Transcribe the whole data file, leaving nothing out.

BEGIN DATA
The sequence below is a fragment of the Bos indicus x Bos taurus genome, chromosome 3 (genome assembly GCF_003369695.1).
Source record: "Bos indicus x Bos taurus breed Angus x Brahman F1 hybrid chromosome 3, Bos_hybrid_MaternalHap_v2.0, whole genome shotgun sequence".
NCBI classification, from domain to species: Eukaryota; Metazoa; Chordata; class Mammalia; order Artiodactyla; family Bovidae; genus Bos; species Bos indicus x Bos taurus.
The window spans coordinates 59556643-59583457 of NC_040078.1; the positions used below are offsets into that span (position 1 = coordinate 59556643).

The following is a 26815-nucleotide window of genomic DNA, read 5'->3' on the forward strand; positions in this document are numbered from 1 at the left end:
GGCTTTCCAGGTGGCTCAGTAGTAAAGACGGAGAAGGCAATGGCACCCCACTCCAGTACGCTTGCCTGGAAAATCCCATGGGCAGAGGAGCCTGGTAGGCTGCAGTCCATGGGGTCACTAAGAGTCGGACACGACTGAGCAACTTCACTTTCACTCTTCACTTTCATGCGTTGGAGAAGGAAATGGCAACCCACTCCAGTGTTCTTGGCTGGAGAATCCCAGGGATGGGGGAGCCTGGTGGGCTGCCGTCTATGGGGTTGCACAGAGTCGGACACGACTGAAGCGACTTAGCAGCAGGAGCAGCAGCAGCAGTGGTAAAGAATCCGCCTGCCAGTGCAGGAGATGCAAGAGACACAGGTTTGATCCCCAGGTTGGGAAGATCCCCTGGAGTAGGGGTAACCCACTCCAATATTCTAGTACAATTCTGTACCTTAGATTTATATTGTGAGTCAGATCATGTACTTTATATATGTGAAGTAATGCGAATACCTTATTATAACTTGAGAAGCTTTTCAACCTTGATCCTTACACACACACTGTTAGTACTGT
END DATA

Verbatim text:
The sequence below is a fragment of the Bos indicus x Bos taurus genome, chromosome 3 (genome assembly GCF_003369695.1).
Source record: "Bos indicus x Bos taurus breed Angus x Brahman F1 hybrid chromosome 3, Bos_hybrid_MaternalHap_v2.0, whole genome shotgun sequence".
NCBI classification, from domain to species: Eukaryota; Metazoa; Chordata; class Mammalia; order Artiodactyla; family Bovidae; genus Bos; species Bos indicus x Bos taurus.
The window spans coordinates 59556643-59583457 of NC_040078.1; the positions used below are offsets into that span (position 1 = coordinate 59556643).

The following is a 26815-nucleotide window of genomic DNA, read 5'->3' on the forward strand; positions in this document are numbered from 1 at the left end:
GGCTTTCCAGGTGGCTCAGTAGTAAAGACGGAGAAGGCAATGGCACCCCACTCCAGTACGCTTGCCTGGAAAATCCCATGGGCAGAGGAGCCTGGTAGGCTGCAGTCCATGGGGTCACTAAGAGTCGGACACGACTGAGCAACTTCACTTTCACTCTTCACTTTCATGCGTTGGAGAAGGAAATGGCAACCCACTCCAGTGTTCTTGGCTGGAGAATCCCAGGGATGGGGGAGCCTGGTGGGCTGCCGTCTATGGGGTTGCACAGAGTCGGACACGACTGAAGCGACTTAGCAGCAGGAGCAGCAGCAGCAGTGGTAAAGAATCCGCCTGCCAGTGCAGGAGATGCAAGAGACACAGGTTTGATCCCCAGGTTGGGAAGATCCCCTGGAGTAGGGGTAACCCACTCCAATATTCTAGTACAATTCTGTACCTTAGATTTATATTGTGAGTCAGATCATGTACTTTATATATGTGAAGTAATGCGAATACCTTATTATAACTTGAGAAGCTTTTCAACCTTGATCCTTACACACACACTGTTAGTACTGT